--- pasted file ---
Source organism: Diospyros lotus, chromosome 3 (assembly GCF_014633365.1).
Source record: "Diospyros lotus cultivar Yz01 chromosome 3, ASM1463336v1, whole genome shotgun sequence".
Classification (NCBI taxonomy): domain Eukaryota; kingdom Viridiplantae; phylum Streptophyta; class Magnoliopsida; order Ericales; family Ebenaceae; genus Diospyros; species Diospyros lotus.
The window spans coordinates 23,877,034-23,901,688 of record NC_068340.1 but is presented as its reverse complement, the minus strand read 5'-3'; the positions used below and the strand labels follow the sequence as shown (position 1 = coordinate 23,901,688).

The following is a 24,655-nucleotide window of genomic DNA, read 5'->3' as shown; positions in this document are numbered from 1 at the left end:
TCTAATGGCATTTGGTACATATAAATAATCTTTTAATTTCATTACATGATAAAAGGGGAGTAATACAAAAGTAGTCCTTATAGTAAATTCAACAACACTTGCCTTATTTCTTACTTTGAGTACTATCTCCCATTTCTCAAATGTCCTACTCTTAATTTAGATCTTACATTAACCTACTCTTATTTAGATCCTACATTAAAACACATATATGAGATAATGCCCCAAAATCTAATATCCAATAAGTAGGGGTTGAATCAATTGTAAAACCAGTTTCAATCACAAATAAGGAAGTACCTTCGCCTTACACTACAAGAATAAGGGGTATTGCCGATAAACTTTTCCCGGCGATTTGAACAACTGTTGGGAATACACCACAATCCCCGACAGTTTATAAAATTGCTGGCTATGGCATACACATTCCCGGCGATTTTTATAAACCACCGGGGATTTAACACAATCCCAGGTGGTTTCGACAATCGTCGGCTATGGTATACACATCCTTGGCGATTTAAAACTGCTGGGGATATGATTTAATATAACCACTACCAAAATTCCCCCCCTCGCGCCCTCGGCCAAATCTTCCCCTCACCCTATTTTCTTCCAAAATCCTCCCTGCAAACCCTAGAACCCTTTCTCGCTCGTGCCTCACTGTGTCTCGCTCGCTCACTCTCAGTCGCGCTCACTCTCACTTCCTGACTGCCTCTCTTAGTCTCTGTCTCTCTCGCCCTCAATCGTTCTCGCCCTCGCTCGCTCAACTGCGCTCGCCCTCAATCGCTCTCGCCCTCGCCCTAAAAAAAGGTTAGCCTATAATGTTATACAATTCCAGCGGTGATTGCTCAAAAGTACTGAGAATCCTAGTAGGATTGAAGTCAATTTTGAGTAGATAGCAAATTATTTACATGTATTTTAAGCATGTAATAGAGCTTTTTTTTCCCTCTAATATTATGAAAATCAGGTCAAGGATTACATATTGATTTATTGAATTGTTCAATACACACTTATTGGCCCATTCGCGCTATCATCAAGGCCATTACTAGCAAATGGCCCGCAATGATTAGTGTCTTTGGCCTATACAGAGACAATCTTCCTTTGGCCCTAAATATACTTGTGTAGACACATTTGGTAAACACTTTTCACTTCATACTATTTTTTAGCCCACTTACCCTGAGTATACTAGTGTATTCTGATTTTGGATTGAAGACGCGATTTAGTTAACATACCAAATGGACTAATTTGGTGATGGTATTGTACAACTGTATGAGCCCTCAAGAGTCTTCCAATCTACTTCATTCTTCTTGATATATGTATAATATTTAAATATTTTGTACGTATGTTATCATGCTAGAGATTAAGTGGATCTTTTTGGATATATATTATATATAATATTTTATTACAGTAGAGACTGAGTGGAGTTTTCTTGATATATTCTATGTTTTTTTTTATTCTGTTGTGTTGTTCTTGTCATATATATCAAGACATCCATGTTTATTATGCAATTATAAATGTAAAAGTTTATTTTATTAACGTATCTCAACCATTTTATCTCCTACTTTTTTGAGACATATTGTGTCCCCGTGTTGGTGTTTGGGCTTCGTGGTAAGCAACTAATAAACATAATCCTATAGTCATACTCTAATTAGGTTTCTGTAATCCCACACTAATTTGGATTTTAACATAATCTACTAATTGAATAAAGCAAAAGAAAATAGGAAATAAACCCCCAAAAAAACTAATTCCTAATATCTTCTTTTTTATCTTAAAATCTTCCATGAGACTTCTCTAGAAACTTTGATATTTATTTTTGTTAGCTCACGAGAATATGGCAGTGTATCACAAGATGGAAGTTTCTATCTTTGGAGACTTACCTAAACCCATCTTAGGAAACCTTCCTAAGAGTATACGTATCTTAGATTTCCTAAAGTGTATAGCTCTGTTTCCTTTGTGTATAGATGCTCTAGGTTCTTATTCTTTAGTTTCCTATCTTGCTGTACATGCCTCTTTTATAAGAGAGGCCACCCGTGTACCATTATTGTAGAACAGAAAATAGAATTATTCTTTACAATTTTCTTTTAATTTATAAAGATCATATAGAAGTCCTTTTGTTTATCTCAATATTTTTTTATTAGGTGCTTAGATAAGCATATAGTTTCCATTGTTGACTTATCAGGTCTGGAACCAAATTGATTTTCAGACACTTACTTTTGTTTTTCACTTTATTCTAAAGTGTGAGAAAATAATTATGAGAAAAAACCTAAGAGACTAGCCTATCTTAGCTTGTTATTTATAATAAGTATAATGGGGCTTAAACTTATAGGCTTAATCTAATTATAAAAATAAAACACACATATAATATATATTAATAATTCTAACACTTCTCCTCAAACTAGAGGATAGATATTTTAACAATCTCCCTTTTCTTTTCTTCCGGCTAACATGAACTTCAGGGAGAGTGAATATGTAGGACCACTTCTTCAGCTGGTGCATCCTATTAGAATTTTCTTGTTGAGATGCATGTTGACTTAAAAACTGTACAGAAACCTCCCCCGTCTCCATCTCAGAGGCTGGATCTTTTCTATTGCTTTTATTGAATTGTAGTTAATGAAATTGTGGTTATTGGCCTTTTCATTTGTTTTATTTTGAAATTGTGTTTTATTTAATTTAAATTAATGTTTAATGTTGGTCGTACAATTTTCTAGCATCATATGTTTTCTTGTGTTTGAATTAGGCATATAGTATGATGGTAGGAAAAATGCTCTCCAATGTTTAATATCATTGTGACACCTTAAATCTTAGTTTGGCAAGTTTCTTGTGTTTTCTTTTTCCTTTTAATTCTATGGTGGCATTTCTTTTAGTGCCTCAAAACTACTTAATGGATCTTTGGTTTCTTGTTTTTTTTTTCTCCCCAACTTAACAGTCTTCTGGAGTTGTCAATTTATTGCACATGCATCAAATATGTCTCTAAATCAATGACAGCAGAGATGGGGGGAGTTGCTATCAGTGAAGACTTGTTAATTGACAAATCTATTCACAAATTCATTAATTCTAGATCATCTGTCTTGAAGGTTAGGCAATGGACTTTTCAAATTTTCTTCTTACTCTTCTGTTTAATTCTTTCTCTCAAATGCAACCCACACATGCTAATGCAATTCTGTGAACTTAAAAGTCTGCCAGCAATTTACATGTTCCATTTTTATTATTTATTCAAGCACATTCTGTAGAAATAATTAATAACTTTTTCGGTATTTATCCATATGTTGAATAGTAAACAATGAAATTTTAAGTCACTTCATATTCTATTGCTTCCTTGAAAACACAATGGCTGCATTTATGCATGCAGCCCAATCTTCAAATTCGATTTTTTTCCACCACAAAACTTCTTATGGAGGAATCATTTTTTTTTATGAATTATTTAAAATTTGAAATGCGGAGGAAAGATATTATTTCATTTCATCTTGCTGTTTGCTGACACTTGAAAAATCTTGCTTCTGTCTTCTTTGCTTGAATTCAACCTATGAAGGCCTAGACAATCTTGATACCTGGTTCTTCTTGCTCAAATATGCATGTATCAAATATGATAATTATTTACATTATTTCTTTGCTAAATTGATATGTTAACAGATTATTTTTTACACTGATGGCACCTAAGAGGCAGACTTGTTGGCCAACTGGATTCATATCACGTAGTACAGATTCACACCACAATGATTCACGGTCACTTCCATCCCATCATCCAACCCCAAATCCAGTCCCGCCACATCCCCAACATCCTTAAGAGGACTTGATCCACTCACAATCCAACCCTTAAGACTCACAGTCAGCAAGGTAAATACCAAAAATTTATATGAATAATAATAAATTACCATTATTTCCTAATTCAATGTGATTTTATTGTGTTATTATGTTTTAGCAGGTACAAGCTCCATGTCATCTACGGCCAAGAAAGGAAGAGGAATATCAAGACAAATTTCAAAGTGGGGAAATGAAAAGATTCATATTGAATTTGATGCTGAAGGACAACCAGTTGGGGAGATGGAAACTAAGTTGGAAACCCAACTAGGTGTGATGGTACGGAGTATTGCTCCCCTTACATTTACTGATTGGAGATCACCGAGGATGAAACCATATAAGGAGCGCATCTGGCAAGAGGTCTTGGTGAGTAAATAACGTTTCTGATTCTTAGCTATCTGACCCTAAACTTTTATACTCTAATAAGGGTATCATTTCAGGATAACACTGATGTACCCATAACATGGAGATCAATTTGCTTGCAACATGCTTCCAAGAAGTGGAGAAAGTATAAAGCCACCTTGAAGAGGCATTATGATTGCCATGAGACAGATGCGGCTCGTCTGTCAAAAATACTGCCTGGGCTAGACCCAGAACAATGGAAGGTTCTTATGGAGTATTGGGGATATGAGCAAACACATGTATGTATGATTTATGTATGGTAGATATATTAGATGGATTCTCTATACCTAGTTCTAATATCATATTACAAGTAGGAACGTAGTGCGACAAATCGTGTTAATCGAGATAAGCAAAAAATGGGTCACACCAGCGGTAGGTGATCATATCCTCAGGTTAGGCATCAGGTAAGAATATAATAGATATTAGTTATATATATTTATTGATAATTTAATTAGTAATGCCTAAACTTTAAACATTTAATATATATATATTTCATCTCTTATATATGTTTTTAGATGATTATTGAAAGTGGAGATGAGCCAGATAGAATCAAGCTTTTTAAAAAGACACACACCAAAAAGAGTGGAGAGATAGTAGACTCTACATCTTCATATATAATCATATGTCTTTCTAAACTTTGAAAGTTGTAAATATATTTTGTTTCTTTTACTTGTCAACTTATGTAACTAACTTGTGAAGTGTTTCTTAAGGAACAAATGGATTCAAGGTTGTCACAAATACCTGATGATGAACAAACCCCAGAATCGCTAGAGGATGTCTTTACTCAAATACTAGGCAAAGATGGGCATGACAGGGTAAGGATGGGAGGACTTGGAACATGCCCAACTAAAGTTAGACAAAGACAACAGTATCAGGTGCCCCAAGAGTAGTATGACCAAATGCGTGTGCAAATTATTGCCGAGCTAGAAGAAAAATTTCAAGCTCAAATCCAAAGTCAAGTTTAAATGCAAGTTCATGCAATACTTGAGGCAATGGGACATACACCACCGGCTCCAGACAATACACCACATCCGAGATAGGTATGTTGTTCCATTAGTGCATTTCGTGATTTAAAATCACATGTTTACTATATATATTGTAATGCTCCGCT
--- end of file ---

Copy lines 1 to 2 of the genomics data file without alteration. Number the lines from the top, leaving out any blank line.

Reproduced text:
Source organism: Diospyros lotus, chromosome 3 (assembly GCF_014633365.1).
Source record: "Diospyros lotus cultivar Yz01 chromosome 3, ASM1463336v1, whole genome shotgun sequence".